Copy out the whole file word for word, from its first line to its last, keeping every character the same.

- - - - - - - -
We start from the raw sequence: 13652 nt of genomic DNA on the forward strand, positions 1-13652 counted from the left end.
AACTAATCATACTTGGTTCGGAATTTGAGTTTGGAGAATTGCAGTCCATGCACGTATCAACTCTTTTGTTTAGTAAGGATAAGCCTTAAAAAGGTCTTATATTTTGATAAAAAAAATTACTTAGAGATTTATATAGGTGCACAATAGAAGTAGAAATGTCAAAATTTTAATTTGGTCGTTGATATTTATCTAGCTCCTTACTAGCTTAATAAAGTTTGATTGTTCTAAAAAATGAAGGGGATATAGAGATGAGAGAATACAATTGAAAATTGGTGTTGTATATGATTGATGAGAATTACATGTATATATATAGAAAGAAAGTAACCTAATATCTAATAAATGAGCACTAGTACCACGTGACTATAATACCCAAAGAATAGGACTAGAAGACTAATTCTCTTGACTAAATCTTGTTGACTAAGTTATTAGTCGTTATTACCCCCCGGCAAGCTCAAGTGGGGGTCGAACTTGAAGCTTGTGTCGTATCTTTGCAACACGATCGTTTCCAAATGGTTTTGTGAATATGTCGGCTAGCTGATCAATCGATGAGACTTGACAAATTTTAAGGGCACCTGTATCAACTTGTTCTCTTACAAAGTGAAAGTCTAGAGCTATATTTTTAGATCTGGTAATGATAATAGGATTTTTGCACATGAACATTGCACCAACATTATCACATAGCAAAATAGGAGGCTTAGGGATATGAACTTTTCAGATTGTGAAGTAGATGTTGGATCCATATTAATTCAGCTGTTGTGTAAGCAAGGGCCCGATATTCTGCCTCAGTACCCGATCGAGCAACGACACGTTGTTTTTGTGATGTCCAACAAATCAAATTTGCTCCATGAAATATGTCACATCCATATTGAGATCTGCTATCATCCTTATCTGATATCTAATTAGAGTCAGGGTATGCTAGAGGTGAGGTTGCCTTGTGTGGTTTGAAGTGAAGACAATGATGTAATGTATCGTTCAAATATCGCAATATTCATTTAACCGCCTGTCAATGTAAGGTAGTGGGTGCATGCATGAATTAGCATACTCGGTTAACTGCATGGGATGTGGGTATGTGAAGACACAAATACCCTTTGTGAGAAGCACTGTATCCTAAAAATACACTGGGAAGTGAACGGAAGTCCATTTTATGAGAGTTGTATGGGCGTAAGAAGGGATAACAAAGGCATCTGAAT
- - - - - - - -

We start from the raw sequence: 13652 nt of genomic DNA on the forward strand, positions 1-13652 counted from the left end.
AACTAATCATACTTGGTTCGGAATTTGAGTTTGGAGAATTGCAGTCCATGCACGTATCAACTCTTTTGTTTAGTAAGGATAAGCCTTAAAAAGGTCTTATATTTTGATAAAAAAAATTACTTAGAGATTTATATAGGTGCACAATAGAAGTAGAAATGTCAAAATTTTAATTTGGTCGTTGATATTTATCTAGCTCCTTACTAGCTTAATAAAGTTTGATTGTTCTAAAAAATGAAGGGGATATAGAGATGAGAGAATACAATTGAAAATTGGTGTTGTATATGATTGATGAGAATTACATGTATATATATAGAAAGAAAGTAACCTAATATCTAATAAATGAGCACTAGTACCACGTGACTATAATACCCAAAGAATAGGACTAGAAGACTAATTCTCTTGACTAAATCTTGTTGACTAAGTTATTAGTCGTTATTACCCCCCGGCAAGCTCAAGTGGGGGTCGAACTTGAAGCTTGTGTCGTATCTTTGCAACACGATCGTTTCCAAATGGTTTTGTGAATATGTCGGCTAGCTGATCAATCGATGAGACTTGACAAATTTTAAGGGCACCTGTATCAACTTGTTCTCTTACAAAGTGAAAGTCTAGAGCTATATTTTTAGATCTGGTAATGATAATAGGATTTTTGCACATGAACATTGCACCAACATTATCACATAGCAAAATAGGAGGCTTAGGGATATGAACTTTTCAGATTGTGAAGTAGATGTTGGATCCATATTAATTCAGCTGTTGTGTAAGCAAGGGCCCGATATTCTGCCTCAGTACCCGATCGAGCAACGACACGTTGTTTTTGTGATGTCCAACAAATCAAATTTGCTCCATGAAATATGTCACATCCATATTGAGATCTGCTATCATCCTTATCTGATATCTAATTAGAGTCAGGGTATGCTAGAGGTGAGGTTGCCTTGTGTGGTTTGAAGTGAAGACAATGATGTAATGTATCGTTCAAATATCGCAATATTCATTTAACCGCCTGTCAATGTAAGGTAGTGGGTGCATGCATGAATTAGCATACTCGGTTAACTGCATGGGATGTGGGTATGTGAAGACACAAATACCCTTTGTGAGAAGCACTGTATCCTAAAAATACACTGGGAAGTGAACGGAAGTCCATTTTATGAGAGTTGTATGGGCGTAAGAAGGGATAACAAAGGCATCTGAAT